|Watts, Donald - Don|
|Myers, William - Tillman|
Submitted to: Dryad Digital Repository
Publication Type: Database / Dataset
Publication Acceptance Date: 12/23/2021
Publication Date: 12/23/2021
Citation: Novak, J.M., Watts, D.W., Sigua, G.C., Myers Jr, W.T., Ducey, T.F., Rushmiller, H.C. 2021. Data from: Biochar stability in a highly weathered sandy soil under four years of continuous cornproduction. Dryad Digital Repository. https://doi.org/10.5061/dryad.xpnvx0kh2.
Interpretive Summary: Database/Dataset Only.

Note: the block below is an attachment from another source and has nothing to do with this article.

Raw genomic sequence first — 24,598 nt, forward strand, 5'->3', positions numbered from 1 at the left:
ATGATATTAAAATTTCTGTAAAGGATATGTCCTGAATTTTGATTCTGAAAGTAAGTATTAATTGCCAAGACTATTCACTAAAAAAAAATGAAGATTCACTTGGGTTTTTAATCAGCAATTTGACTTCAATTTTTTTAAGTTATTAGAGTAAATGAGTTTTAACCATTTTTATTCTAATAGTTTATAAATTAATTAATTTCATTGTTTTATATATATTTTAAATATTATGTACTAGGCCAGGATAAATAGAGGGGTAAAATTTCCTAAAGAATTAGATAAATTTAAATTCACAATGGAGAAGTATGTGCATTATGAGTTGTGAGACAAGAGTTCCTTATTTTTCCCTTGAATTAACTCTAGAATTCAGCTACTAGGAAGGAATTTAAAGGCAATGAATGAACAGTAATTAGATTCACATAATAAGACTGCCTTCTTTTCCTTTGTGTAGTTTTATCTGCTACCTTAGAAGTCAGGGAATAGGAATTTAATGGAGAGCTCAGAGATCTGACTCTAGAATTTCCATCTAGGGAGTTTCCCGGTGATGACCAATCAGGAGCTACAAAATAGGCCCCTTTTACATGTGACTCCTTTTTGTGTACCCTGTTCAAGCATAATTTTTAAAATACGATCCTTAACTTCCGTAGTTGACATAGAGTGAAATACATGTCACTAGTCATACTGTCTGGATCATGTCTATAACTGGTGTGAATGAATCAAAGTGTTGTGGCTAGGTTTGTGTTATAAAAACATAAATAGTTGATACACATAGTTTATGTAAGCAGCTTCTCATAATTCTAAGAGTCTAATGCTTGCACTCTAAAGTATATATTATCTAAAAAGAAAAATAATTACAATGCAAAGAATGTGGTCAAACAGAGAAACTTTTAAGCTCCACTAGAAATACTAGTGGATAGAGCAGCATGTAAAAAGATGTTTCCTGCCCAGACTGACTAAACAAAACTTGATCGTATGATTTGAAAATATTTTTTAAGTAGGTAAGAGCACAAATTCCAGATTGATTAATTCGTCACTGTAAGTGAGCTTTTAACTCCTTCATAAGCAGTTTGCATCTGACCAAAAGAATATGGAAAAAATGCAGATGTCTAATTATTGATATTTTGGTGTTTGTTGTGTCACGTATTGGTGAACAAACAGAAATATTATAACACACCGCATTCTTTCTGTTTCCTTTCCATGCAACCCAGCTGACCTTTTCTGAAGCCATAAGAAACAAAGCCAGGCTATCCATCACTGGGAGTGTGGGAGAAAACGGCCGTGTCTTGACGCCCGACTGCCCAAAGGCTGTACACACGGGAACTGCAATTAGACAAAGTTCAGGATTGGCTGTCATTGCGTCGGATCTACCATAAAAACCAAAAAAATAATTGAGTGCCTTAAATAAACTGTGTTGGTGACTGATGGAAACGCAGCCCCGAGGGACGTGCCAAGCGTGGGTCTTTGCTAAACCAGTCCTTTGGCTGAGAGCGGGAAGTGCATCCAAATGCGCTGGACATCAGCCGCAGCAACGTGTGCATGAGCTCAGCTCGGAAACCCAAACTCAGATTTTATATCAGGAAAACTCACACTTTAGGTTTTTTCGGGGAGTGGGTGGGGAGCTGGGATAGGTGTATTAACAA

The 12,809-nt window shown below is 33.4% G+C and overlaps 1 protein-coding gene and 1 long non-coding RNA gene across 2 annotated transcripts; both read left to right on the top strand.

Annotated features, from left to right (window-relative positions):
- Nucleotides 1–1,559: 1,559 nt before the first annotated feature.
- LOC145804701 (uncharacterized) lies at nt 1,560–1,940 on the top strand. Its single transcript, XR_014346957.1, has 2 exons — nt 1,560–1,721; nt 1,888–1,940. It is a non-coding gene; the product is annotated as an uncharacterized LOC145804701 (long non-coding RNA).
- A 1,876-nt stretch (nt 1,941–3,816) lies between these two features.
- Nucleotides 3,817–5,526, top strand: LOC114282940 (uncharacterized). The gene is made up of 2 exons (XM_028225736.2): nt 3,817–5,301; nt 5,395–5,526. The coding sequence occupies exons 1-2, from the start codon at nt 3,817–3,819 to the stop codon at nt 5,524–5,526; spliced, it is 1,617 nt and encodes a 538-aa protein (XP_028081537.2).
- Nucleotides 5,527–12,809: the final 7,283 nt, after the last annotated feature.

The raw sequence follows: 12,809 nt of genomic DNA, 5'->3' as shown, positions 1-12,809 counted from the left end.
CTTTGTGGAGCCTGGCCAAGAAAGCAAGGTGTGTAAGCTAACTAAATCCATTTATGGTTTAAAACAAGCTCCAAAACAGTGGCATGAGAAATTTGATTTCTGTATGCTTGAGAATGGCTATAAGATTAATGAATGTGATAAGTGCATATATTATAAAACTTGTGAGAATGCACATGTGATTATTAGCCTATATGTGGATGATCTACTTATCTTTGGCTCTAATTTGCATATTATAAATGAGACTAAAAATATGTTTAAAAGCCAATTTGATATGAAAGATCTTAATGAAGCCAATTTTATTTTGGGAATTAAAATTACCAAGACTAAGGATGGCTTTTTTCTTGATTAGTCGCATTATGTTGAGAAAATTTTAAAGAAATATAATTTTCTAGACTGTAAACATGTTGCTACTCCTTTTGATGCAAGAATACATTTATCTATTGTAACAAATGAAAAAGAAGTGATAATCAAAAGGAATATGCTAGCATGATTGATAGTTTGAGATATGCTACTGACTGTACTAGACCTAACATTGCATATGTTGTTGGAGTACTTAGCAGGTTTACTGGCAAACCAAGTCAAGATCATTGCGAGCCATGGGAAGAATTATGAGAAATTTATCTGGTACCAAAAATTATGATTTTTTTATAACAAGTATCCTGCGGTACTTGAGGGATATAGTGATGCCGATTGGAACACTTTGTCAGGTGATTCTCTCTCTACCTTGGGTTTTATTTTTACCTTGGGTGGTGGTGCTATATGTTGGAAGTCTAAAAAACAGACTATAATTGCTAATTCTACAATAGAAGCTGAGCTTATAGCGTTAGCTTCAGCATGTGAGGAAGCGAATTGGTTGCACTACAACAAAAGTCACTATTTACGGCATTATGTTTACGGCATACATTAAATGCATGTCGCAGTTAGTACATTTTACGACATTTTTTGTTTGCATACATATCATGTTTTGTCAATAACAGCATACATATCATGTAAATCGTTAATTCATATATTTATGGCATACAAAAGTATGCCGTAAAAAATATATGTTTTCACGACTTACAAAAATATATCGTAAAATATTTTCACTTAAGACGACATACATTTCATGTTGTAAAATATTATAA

Technical Abstract: This is digital research data corresponding to a published manuscript, Biochar stability in a highly weathered sandy soil under four years of continuous cornproduction, in Energies 2021, 14, 6157. https://doi.org/10.3390/en14196157. Biochar is being considered a climate change mitigation tool by increasing soil organic carbon contents (SOC), however, questions remain concerning its longevity in soil. We applied 30,000 kilogram per hectare (kg ha-1) of biochars to plots containing a Goldsboro sandy loam (Fine-loamy, siliceous, sub-active, thermic Aquic Paleudults) and then physically disked all plots. Thereafter, the plots were managed under 4 years (Y) of continuous corn (Zea Mays, L.). Annually, incremental soil along with corresponding bulk density samples were collected and SOC concentrations were measured in topsoil (down to 23 cm). The biochars were produced from Lodgepole pine (Pinus contorta) chip (PC) and Poultry litter (PL) feedstocks. An untreated Goldsboro soil (0 biochar) served as a control.